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Billionaire's Kiss Sloan Storm 2022/8/3 13:48:10

Which leads me to the place I wound up working…

Awkward though it was, I managed to get a position at the only coffee shop in town, the Brew Ha Ha which, ugh, I know.

Unfortunately, the awkwardness had nothing to do with the name of the place.

Although it had been opened by his mom and dad over twenty years ago, the current owner was none other than the last guy I dated before I skipped town with Trevor, Brian Mulrooney. When we were kids, his nickname was “Stringbean” due to his slim build. However, by the time high school rolled around he’d begun to fill out and quite nicely, if memory serves.

Um, let’s just say the ‘filling’ continued. And continued. And. Continued.

So much so though, that as I leaned against the hand sink behind the counter and watched him squat down in front of me to service the espresso machine, I had a hard time distinguishing where his waist stopped and his butt started. He’d grown so large that his back fat folded in from the sides towards his spine, making it appear as if his ass crack was nearly a foot long.

As he worked, I stared at the fissure with a mix of disgust and awe, amazed at the human body’s ability to adapt. After a few more minutes of listening to grunts from him and the occasional clank of his wrench against the metal tubing under the beverage maker, he stood, and hitched up his pants.

“That should do it,” he said, as he turned back towards me. A translucent mustache of sweat bubbled across his upper lip as he continued, “If that steam wand starts acting up again, I’ll need the flashlight for it and it’s out in the truck. But if it does, tell me right away ‘cuz I’ll have to get back down there on my hands and knees and work on it.”

“Um, okay,” I said, as I wiped my hands across the front of my apron. “I’m sure it’ll be fine until after my shift is over.”

He frowned at me for a moment, uncertain of exactly what I meant, and then after a quick shrug, disappeared into the back. I smiled and wiped off the steam arm with a towel as I looked around the almost empty coffee bar.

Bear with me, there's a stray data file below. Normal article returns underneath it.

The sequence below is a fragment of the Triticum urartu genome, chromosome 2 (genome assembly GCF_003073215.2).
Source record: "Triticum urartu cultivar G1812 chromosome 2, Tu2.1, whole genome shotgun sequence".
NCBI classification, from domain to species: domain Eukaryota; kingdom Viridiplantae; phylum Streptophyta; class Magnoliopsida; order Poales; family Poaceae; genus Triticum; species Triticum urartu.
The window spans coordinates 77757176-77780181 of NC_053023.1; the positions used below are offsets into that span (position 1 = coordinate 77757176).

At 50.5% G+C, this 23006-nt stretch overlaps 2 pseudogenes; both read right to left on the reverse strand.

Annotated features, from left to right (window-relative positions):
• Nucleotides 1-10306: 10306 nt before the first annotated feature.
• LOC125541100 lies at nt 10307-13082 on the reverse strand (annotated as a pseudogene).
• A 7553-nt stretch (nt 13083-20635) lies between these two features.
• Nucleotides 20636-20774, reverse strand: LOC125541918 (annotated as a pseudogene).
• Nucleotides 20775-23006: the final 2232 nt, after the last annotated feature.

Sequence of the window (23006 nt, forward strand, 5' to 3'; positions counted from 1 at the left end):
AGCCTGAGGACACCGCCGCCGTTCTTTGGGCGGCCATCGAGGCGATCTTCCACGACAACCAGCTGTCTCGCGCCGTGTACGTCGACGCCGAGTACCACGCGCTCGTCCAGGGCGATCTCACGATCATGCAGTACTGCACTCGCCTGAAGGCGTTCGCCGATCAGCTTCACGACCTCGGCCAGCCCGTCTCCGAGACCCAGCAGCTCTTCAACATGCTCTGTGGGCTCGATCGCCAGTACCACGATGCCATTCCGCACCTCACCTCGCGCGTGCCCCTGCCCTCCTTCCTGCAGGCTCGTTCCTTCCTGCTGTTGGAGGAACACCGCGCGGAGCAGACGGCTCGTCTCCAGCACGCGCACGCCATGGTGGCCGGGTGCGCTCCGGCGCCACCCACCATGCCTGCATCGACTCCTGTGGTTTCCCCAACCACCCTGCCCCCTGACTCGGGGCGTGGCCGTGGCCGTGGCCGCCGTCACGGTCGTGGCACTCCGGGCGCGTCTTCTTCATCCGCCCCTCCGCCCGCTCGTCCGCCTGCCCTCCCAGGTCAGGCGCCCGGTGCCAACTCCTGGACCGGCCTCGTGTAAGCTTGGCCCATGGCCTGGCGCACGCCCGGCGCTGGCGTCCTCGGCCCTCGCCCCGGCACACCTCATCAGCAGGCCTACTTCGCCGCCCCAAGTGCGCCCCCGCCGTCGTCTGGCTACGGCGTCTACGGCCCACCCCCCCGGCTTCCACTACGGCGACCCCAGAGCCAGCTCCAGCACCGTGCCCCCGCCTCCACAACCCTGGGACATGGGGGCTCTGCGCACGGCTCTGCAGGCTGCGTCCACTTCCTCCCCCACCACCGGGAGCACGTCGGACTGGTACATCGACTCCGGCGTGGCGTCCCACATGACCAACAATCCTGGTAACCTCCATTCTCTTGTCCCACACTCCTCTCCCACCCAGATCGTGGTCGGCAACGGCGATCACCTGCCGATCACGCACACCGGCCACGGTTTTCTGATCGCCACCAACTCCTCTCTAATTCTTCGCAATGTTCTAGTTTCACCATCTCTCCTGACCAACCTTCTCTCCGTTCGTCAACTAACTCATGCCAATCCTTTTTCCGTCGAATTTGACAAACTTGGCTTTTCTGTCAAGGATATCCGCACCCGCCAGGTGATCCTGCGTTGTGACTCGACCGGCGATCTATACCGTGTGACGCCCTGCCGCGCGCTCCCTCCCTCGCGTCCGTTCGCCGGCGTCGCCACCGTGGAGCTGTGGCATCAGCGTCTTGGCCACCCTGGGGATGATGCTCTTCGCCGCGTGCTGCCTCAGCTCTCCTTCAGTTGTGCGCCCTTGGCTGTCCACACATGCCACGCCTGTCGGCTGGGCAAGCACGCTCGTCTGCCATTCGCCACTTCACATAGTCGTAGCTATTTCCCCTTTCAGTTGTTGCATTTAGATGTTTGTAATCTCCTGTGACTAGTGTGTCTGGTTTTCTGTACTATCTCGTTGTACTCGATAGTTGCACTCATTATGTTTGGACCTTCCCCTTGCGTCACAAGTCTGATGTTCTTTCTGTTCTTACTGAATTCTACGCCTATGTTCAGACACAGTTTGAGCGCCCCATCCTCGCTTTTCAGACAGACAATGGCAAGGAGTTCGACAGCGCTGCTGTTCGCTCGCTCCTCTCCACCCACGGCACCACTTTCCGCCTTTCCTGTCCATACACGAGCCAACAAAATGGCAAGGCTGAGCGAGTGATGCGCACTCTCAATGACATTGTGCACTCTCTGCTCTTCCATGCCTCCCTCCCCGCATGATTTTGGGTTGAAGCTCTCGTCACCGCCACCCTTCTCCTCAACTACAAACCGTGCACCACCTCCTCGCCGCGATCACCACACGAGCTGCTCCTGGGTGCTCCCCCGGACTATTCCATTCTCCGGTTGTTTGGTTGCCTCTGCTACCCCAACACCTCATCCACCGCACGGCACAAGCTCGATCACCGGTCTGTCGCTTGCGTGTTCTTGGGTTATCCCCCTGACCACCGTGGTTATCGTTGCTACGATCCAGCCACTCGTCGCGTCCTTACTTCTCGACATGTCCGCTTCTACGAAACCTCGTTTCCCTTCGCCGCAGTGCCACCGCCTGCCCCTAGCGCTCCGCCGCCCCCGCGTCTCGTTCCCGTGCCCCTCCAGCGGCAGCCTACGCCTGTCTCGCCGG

The only person there was Mr. Wilson. A former high school gym coach, he was now a retired widower who passed his time amongst the living by spending most of his day here. I’m sure it wasn’t easy being alone. I admired that about him. There was a quiet dignity to it.

And speaking of quiet, the truth was that except for the big rush in the morning and a smaller one right around lunch, the restaurant was quite peaceful most of the day. And, as much as I hated being here for some reasons, there was something about the slower pace that soothed me. Maybe at an unconscious level it was what I needed at this point in my life. Because even though I’d been gone for a couple of weeks now, I still had no desire, zero, to go back to LA.

I glanced up at the clock on the wall and saw it was a little past three, which was a bit early for my break but I was starving and we were dead.

“Brian,” I called out. “Can I take my break now?”

“That’s fine,” he yelled back.

After grabbing a roast beef on a croissant from the refrigerated display, I pulled up a chair and sat at one of the tables near the front of the coffee shop. As usual the weather outside threatened my fragile mental state with an ever-present gloom.

However, at least the sandwich was tasty. I suppose Brian didn’t get that big by accident. Kimmie, his wife, was the cook. Her food was delicious. No question about it.

It began to rain outside as I ate. Before long, enough fell so that it sprayed out from beneath the tires of cars as they passed by. Chewing another bite of my sandwich, I swore I could hear the hiss of the rubber against the wet pavement, but of course, I couldn’t.

Just about that time, my phone vibrated in the front pocket of my apron. Putting my sandwich down, I reached in and pulled it out to read the text message. It was Katy. Again. I ignored it, as I had all the messages, calls and emails I’d received since I left. I still had nothing to say to anyone.

I paid no attention to any of them. I didn’t want to go back. Not to what I left behind.

So why didn’t I reply and simply tell everyone that’s how I felt?

As I chewed a bite of the salted beef and buttery bread, I asked myself the question again. That was the right thing to do after all. Especially when it came to the business. It’s one thing to know what’s important in life; it’s another thing to follow through on it. I was in a situation where I wanted nothing to do with either knowing or doing.